I don’t see these events as causal. Did my ring falling off cause me to meet the person I did? Doesn’t seem likely. Did meeting her cause my ring to fall off? That would mean a future event caused a past one. Our distant ancestors might have no problem believing this; I don’t think modern science would agree.
But do future events (or potential events) cast shadows into the past? Our distant ancestors believed in oracles, and if they did indeed work (even occasionally) I suppose this was how they did. Can I explain it in greater detail? No.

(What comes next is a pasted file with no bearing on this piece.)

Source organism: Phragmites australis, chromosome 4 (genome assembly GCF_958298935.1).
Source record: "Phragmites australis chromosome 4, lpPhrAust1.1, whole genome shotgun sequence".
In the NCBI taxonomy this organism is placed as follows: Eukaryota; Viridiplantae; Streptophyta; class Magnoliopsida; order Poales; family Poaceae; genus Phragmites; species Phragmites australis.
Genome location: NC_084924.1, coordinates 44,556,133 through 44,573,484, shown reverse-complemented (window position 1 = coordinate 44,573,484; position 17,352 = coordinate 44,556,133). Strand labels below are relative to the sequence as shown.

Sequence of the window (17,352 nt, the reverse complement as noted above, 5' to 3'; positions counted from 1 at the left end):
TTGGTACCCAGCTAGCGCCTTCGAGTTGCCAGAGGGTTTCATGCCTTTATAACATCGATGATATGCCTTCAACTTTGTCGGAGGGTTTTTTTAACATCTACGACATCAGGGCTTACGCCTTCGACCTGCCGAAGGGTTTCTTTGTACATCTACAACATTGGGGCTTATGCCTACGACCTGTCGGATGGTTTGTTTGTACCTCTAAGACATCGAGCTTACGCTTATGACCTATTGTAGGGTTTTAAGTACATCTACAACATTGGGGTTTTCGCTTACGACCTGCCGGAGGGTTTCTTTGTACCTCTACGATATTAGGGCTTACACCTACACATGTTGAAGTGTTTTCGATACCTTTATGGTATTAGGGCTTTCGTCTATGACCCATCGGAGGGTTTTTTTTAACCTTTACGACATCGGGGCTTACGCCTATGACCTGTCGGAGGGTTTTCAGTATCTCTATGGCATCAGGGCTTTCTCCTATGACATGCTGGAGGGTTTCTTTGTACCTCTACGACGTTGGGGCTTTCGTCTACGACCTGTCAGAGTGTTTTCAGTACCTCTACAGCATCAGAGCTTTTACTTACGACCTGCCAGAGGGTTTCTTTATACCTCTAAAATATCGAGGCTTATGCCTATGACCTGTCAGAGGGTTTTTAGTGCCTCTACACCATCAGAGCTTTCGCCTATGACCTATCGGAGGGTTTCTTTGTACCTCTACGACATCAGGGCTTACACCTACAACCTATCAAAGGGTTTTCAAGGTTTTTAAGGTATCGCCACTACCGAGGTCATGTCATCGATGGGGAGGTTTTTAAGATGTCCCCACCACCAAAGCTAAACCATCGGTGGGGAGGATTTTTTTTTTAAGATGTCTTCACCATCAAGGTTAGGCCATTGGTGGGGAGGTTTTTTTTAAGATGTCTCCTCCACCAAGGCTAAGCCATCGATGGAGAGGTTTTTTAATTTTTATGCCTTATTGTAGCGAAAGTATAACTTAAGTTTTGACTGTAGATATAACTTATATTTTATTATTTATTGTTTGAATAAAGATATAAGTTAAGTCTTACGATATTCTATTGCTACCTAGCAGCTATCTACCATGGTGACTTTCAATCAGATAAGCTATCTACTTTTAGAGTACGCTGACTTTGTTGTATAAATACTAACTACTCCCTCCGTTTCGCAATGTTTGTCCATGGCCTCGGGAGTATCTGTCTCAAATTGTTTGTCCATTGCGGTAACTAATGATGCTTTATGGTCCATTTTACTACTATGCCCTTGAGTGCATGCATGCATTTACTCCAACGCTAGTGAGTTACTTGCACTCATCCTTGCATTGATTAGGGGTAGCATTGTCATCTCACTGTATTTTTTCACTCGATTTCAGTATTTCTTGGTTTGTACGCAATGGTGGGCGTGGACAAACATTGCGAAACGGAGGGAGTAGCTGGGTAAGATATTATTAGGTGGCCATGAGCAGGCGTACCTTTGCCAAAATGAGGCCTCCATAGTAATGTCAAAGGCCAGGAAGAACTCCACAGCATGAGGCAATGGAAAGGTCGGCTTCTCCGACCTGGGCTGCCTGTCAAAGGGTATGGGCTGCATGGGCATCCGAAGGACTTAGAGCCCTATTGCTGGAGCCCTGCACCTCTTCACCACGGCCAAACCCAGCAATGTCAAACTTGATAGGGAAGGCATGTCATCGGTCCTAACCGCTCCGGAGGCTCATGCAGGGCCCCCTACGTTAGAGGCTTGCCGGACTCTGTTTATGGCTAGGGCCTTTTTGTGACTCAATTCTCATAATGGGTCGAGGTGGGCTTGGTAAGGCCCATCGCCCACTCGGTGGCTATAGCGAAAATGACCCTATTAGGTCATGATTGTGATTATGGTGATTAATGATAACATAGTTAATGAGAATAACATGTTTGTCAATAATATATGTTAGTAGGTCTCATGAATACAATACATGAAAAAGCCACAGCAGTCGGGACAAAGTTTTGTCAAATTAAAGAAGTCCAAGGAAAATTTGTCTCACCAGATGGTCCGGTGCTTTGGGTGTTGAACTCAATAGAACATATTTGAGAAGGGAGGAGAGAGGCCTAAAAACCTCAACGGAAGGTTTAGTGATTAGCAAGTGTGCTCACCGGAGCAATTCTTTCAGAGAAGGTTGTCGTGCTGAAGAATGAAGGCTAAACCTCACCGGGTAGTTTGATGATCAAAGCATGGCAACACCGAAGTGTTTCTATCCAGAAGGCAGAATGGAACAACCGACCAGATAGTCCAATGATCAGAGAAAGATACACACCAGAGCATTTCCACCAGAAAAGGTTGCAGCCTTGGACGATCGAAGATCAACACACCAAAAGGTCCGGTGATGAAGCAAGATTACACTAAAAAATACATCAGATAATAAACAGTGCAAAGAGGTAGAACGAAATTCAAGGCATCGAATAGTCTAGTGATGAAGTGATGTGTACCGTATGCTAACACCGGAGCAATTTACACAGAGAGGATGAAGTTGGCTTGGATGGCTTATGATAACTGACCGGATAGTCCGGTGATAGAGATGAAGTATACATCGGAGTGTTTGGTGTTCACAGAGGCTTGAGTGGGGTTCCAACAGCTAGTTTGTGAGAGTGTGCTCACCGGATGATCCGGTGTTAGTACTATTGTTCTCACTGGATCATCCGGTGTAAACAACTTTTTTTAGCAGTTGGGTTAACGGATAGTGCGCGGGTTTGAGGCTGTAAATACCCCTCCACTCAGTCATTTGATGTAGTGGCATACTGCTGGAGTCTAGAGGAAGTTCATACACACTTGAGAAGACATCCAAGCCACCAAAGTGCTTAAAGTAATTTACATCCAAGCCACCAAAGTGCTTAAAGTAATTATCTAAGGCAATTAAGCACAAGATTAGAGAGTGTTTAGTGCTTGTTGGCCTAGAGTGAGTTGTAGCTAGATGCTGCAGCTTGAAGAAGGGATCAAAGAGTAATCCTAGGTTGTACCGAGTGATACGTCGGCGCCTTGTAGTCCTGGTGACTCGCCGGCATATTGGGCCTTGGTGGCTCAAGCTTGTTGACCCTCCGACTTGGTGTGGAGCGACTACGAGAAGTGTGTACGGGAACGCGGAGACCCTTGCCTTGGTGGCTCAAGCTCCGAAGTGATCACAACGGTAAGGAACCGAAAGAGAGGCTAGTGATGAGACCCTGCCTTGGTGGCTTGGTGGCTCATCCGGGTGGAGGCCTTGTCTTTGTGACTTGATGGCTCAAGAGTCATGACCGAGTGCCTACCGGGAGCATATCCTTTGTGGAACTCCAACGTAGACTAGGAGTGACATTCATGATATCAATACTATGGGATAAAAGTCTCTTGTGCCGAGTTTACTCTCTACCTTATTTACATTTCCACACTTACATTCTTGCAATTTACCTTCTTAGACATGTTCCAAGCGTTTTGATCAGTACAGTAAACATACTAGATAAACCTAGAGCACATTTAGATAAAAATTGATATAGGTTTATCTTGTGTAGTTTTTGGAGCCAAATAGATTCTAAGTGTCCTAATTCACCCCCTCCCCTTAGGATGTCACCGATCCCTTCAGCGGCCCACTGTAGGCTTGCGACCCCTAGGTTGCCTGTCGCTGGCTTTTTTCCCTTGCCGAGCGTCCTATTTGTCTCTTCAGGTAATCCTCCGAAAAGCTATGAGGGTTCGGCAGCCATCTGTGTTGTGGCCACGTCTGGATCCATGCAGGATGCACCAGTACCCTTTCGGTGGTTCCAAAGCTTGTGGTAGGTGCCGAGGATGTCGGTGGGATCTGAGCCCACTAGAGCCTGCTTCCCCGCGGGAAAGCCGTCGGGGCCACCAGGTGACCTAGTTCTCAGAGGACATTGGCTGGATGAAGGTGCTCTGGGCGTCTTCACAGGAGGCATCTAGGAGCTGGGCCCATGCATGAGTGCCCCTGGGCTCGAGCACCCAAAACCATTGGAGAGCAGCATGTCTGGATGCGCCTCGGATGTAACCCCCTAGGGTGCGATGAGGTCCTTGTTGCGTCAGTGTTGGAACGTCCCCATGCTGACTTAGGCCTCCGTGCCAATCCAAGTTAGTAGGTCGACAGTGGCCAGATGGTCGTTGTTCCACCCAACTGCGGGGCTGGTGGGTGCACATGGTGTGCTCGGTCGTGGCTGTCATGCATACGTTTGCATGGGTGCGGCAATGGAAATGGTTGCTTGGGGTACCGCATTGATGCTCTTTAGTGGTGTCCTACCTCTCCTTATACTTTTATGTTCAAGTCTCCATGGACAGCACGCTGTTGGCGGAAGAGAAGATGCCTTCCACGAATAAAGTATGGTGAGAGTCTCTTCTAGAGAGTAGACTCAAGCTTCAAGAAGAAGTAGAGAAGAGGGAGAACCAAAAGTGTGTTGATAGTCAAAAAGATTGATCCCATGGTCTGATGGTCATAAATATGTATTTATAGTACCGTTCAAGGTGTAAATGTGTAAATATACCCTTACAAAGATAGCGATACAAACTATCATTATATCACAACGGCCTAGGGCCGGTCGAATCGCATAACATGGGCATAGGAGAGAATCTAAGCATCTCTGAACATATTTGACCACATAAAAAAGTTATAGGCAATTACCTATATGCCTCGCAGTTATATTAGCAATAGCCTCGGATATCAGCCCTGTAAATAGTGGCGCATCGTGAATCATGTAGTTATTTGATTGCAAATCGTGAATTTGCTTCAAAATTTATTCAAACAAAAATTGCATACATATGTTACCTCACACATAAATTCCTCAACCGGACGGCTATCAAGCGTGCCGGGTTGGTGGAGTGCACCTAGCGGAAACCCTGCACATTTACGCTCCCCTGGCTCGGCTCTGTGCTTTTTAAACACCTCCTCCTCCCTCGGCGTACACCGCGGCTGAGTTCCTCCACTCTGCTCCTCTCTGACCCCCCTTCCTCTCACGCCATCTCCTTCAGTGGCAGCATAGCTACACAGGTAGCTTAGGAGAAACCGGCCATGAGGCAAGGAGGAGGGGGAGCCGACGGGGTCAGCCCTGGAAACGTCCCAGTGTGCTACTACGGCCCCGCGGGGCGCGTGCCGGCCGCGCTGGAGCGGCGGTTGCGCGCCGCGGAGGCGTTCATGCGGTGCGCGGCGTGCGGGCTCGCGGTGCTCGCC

But if my perception and interpretation of this experience has any validity, I think it indicates that the science we know is unable, or finds it very difficult , to evaluate certain sorts of perception. The universe falls into patterns, some extremely complex. My friend and I agree, I think, that our mutual experience feels benevolent rather than random. Where this benevolence comes from, I am unable to explain. I could attribute it to God, but that would only be speculative on my part. To say that there is a realm of possibility that sometimes opens doors which we may happen to perceive, and which we can take advantage of, feels a bit more accurate, but remains a vague description, which I’m unable to clearly define. How does such a realm (if it exists) operate, and how is it possible for us to contact it? There may well be “spiritual” or “religious” practices or exercises that make this possible, but I am unaware of having practiced any.